Hardback: ISBN 978-1-4985-9804-0 November 2019 Regular price: $95.00/£65.00 After discount: $66.50/£45.50 ebook: ISBN 978-1-4985-9805-7 November 2019 Regular price: $90.00/£60.00 After discount: $63.00/£44.10 *eBooks can only be ordered online.
My chapter, “The Deep Web of Conspiracies: Under the Shadow of Trump Tower in Thomas Pynchon’s Bleeding Edge,” appears in Trump Fiction: Essays on Donald Trump in Literature, Film, and Television, edited by Stephen Hock (Lanham, MD: Lexington Books, 2019), 97-111.
I’m pleased to post the final schedule for the Symposium on “Cosmopolitanism and Globalization,” organized by Richard Cohen in the Department of Jewish Thought, with support from the Humanities Institute and the Baldy Center. All talks will be held in 508 O’Brian Hall on October 23-24.
University at Buffalo
Literature after September 11, 2001 reflects a shift from the provincial politics of nation-states to that of transnational politics—issues that require adjudication across national, geographic, cultural, linguistic, religious, and racial borders. In the epoch of globalization, these are conflicts that are unlikely to be resolved without the cooperation and understanding of diverse peoples willing to set aside sectarian interests. If the collapse of the Soviet Union in 1991 brought to a close an overt dichotomy in international politics and deprived Western writers of a reliable foil, the events of 9/11 not only redirected our “intelligence community” from counter-espionage to counter-terrorism but also compelled writers to attend to a multilateral political terrain. This new political paradigm is both transnational and asymmetrical. The system of global capitalism, for which the secular ideals of representative democracy are a thinly disguised “advance man,” contends with the emergent threat of a transnational theocracy that is resistant to the agnostic, graphical, and consumerist Western ideology.
We will read some works of fiction that directly represents the events of 9/11 and others that reflect changes in the political and cultural milieu in its aftermath. Don DeLillo has called this the “Age of Terror,” and in Falling Man (2007), he eschews documentary realism in favor of representing 9/11 through the cognitive and psychological trauma of a World Trade Center survivor whose recuperation is the beginning of a “counternarrative” to terrorism. Orhan Pamuk sets Snow (2004) in the village of Kars in far eastern Turkey, away from the multicultural city of Istanbul that links Europe and Asia, in order to foreground the tensions and resistance between Islam and Turkey’s secular state as girls, forbidden to wear head scarves to school, commit suicide. J. M. Coetzee, in Diary of a Bad Year (2007), fashions a multi-tracked narrative in which the author-surrogate Señor C. ventures a series of “strong opinions” on anarchism, terrorism, the state, Al Qaida, democracy and so on that question the purpose of writing in an ethically confused and disputatious world.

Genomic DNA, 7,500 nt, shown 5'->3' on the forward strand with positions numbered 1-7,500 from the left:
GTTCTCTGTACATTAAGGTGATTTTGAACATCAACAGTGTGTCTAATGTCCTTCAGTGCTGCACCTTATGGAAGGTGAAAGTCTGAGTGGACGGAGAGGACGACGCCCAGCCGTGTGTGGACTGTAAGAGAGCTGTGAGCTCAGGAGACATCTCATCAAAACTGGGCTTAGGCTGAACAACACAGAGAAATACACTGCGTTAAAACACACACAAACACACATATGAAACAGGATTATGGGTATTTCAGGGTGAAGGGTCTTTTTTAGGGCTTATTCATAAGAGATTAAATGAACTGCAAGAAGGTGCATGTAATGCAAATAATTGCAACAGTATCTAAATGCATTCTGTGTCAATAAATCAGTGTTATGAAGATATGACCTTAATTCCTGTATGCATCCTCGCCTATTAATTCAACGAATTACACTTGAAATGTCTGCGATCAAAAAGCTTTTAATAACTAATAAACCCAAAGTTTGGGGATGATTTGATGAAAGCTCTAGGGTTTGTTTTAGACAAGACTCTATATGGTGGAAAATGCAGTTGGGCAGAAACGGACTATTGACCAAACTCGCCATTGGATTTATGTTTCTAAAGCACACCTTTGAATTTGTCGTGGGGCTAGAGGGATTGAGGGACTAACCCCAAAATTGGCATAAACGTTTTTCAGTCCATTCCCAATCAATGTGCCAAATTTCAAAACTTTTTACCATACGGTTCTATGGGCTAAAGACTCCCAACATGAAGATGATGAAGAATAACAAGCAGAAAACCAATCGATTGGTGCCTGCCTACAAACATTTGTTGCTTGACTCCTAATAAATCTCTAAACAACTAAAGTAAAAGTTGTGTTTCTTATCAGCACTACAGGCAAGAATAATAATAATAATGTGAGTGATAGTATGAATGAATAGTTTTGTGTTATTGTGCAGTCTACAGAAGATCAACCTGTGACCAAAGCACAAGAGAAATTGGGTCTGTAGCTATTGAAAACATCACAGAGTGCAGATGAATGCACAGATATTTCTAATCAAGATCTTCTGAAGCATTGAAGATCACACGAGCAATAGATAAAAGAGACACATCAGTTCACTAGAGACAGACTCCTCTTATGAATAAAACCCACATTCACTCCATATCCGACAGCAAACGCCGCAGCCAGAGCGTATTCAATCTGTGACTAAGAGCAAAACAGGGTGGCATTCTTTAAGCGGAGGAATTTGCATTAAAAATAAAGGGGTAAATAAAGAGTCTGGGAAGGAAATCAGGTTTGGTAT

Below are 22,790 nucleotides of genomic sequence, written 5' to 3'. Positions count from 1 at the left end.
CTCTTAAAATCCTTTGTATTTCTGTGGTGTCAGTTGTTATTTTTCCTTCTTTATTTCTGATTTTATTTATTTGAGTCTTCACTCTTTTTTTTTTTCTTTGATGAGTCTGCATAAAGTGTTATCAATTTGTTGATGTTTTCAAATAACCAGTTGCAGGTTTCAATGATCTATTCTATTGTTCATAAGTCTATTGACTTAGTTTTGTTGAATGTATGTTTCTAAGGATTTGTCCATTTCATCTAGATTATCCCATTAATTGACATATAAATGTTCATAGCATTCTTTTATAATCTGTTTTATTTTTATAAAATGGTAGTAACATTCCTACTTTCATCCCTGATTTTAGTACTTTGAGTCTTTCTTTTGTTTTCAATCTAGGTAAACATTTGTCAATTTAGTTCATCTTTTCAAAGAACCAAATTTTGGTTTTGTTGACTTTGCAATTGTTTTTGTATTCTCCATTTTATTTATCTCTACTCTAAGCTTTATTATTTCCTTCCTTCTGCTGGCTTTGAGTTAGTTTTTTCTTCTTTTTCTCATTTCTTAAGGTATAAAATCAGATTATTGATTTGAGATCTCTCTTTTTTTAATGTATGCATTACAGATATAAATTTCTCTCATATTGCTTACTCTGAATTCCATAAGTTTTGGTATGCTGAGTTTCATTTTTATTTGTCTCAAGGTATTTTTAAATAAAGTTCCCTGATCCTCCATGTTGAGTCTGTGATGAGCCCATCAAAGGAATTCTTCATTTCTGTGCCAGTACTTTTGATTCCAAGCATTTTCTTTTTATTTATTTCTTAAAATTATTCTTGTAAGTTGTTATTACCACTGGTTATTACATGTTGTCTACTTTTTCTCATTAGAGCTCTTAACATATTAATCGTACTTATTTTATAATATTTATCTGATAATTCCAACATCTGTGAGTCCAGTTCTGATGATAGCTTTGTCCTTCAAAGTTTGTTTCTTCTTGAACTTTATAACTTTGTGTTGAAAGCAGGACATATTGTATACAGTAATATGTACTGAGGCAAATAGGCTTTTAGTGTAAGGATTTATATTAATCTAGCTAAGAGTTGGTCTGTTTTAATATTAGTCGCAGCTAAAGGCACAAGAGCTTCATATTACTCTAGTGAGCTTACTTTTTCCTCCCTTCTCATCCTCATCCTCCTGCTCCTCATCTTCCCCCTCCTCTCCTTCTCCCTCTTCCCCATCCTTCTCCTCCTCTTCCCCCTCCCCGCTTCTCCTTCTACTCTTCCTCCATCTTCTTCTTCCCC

These and other works of contemporary fiction—including Ken Kalfus, A Disorder Peculiar to the Country (2006), Ian McEwan’s Saturday (2005), Amy Waldman’s The Submission (2011), and Mohsin Hamid’s The Reluctant Fundamentalist (2008)—suggest that, rather than suffering from self-absorption and disaffection, innovative fictions have engaged global politics. As Pamuk contends, it is through novels that world citizens do their deepest thinking about themselves.
We’ll also screen films that present differing views of the role of state power in the transnational political drama, including Kathryn Bigelow, dir. Zero Dark Thirty (2012), Alain Brigand, prod. 11’09″01 September 11 (2002), and Errol Morris, dir. Standard Operating Procedure (2008).